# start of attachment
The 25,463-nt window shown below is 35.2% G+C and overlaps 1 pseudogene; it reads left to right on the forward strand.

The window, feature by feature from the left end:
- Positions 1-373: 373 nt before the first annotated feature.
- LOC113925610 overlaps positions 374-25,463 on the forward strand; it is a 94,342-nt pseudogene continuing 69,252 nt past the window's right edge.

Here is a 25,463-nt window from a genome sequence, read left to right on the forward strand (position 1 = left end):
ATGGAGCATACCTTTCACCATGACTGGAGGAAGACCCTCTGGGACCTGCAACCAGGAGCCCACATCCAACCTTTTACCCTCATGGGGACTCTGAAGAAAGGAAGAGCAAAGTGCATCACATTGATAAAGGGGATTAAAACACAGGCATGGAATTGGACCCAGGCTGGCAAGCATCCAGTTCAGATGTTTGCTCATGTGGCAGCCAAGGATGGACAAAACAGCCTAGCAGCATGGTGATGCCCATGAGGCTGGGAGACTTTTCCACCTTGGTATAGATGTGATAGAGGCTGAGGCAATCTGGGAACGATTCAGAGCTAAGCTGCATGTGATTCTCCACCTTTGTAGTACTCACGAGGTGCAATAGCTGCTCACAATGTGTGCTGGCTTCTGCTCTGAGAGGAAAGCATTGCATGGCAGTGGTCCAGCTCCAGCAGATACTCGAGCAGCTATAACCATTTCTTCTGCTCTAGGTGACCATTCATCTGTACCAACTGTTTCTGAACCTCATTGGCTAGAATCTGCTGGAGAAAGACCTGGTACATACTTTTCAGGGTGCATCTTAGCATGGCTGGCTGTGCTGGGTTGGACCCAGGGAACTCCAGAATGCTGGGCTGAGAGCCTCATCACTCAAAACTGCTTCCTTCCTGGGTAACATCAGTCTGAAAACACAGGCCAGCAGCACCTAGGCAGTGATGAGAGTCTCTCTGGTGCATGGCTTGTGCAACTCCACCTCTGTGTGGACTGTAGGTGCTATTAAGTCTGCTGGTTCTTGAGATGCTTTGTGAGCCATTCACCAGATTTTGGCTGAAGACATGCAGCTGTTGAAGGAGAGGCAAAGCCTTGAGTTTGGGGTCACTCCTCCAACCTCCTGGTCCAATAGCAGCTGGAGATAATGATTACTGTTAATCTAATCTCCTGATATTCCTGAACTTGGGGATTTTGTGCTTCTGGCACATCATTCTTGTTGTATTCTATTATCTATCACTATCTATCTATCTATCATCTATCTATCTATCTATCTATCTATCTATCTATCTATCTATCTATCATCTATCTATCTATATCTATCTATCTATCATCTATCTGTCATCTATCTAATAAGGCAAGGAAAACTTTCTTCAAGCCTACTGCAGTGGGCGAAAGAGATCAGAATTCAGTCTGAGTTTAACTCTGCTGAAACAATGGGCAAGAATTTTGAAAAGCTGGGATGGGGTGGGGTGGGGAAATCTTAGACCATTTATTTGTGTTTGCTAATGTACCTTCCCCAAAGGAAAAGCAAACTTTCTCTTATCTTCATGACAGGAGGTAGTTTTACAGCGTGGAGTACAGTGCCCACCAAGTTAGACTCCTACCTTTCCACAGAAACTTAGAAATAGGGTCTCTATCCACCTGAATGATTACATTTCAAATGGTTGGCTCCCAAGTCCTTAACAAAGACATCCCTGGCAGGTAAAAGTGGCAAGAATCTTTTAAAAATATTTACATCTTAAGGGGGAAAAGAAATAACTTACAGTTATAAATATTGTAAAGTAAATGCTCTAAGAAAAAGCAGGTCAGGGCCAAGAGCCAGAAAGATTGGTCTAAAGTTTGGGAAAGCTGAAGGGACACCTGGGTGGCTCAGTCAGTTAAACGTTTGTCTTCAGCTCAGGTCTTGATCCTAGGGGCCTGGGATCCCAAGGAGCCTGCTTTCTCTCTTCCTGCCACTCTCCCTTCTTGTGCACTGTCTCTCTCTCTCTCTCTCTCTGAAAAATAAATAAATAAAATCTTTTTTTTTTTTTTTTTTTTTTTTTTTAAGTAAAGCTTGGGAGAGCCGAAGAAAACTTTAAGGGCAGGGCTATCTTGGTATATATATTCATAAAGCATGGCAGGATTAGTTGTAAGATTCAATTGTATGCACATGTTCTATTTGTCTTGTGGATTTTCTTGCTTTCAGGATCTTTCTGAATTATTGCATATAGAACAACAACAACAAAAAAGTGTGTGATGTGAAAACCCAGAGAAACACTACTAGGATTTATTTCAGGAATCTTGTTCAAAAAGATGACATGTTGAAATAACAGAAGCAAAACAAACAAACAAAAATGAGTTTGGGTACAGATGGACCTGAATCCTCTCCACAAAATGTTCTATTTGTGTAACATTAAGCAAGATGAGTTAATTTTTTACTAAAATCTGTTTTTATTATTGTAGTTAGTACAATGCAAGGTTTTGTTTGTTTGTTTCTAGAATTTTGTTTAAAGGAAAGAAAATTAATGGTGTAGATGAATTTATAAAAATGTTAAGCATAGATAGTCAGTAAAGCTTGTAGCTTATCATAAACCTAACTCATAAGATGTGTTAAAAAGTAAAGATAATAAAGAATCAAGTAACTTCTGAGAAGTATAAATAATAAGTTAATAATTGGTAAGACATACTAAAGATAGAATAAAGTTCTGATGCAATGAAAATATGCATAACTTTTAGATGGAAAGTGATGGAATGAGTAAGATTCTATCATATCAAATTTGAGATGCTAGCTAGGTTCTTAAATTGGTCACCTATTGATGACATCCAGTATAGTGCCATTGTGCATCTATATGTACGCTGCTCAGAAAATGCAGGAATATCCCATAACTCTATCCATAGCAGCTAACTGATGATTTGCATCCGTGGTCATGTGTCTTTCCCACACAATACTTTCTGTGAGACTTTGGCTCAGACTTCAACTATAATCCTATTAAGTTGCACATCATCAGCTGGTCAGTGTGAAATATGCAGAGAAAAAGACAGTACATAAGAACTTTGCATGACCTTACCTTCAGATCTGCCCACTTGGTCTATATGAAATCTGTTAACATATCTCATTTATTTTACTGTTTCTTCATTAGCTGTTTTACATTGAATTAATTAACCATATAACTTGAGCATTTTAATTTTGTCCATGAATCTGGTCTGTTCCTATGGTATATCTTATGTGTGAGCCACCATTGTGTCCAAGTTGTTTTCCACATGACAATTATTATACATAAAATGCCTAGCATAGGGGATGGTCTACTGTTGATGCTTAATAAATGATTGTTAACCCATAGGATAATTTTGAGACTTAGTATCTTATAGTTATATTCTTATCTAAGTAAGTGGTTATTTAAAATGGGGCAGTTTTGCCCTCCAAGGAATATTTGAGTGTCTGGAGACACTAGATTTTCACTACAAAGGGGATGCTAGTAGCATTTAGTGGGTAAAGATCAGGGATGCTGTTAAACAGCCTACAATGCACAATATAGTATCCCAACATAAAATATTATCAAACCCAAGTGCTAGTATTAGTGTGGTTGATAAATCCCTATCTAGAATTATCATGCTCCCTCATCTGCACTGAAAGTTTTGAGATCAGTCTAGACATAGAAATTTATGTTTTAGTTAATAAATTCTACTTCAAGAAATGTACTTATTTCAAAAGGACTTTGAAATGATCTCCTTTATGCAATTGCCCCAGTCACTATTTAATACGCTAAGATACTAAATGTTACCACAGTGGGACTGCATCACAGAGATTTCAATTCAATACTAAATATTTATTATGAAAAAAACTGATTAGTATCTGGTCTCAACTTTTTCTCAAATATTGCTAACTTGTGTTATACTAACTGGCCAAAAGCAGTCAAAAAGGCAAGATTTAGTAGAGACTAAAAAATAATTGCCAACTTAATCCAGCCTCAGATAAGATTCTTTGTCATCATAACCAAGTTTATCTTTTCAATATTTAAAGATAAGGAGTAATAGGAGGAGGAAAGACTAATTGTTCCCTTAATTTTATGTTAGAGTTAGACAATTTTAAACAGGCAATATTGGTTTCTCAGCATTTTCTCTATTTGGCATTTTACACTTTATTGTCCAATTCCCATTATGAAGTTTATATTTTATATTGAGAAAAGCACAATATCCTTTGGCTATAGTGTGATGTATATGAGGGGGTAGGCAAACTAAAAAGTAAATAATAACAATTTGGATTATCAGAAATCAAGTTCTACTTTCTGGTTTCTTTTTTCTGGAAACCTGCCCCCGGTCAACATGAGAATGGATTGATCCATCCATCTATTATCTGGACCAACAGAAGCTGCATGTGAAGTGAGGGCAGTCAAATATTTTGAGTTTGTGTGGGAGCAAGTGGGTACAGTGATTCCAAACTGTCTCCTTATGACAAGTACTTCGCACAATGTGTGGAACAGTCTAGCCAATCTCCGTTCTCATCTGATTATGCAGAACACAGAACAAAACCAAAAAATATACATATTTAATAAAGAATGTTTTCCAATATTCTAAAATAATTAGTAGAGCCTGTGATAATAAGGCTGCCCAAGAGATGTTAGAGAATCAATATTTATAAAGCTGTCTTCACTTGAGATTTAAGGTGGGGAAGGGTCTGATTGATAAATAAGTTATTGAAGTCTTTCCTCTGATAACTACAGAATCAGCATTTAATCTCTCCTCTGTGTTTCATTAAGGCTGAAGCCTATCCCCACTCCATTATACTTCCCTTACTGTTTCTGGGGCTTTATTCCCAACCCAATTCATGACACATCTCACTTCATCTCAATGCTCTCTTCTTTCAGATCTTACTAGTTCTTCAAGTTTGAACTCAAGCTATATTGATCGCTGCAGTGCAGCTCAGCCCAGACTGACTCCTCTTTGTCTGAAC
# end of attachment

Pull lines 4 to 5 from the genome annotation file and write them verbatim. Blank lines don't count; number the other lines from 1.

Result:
- LOC113925610 overlaps positions 374-25,463 on the forward strand; it is a 94,342-nt pseudogene continuing 69,252 nt past the window's right edge.

Here is a 25,463-nt window from a genome sequence, read left to right on the forward strand (position 1 = left end):